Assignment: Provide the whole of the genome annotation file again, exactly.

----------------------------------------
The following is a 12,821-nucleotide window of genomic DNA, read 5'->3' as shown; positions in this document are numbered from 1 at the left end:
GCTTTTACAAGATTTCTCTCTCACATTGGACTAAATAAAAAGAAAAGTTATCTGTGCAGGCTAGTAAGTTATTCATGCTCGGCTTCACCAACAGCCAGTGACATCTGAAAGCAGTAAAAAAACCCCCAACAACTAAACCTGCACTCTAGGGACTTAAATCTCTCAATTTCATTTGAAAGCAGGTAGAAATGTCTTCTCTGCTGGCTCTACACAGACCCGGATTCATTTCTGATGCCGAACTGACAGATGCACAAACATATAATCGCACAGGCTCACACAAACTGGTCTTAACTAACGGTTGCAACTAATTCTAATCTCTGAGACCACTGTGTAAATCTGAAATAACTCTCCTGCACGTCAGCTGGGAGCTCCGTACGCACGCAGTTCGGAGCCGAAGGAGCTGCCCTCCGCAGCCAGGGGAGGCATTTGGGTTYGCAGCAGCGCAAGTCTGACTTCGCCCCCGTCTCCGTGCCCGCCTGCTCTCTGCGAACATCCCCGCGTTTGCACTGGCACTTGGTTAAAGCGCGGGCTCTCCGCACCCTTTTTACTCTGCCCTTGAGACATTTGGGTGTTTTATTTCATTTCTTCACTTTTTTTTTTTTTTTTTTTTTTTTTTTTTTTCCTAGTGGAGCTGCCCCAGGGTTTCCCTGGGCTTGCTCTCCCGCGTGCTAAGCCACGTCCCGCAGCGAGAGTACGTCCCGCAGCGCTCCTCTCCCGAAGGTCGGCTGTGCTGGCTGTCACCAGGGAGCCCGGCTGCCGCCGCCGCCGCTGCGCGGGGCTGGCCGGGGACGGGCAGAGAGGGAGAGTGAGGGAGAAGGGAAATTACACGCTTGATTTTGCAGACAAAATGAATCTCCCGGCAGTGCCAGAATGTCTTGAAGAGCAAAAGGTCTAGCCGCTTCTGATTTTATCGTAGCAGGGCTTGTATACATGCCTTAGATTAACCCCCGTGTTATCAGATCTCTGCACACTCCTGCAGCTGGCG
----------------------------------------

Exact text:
The following is a 12,821-nucleotide window of genomic DNA, read 5'->3' as shown; positions in this document are numbered from 1 at the left end:
GCTTTTACAAGATTTCTCTCTCACATTGGACTAAATAAAAAGAAAAGTTATCTGTGCAGGCTAGTAAGTTATTCATGCTCGGCTTCACCAACAGCCAGTGACATCTGAAAGCAGTAAAAAAACCCCCAACAACTAAACCTGCACTCTAGGGACTTAAATCTCTCAATTTCATTTGAAAGCAGGTAGAAATGTCTTCTCTGCTGGCTCTACACAGACCCGGATTCATTTCTGATGCCGAACTGACAGATGCACAAACATATAATCGCACAGGCTCACACAAACTGGTCTTAACTAACGGTTGCAACTAATTCTAATCTCTGAGACCACTGTGTAAATCTGAAATAACTCTCCTGCACGTCAGCTGGGAGCTCCGTACGCACGCAGTTCGGAGCCGAAGGAGCTGCCCTCCGCAGCCAGGGGAGGCATTTGGGTTYGCAGCAGCGCAAGTCTGACTTCGCCCCCGTCTCCGTGCCCGCCTGCTCTCTGCGAACATCCCCGCGTTTGCACTGGCACTTGGTTAAAGCGCGGGCTCTCCGCACCCTTTTTACTCTGCCCTTGAGACATTTGGGTGTTTTATTTCATTTCTTCACTTTTTTTTTTTTTTTTTTTTTTTTTTTTTTTCCTAGTGGAGCTGCCCCAGGGTTTCCCTGGGCTTGCTCTCCCGCGTGCTAAGCCACGTCCCGCAGCGAGAGTACGTCCCGCAGCGCTCCTCTCCCGAAGGTCGGCTGTGCTGGCTGTCACCAGGGAGCCCGGCTGCCGCCGCCGCCGCTGCGCGGGGCTGGCCGGGGACGGGCAGAGAGGGAGAGTGAGGGAGAAGGGAAATTACACGCTTGATTTTGCAGACAAAATGAATCTCCCGGCAGTGCCAGAATGTCTTGAAGAGCAAAAGGTCTAGCCGCTTCTGATTTTATCGTAGCAGGGCTTGTATACATGCCTTAGATTAACCCCCGTGTTATCAGATCTCTGCACACTCCTGCAGCTGGCG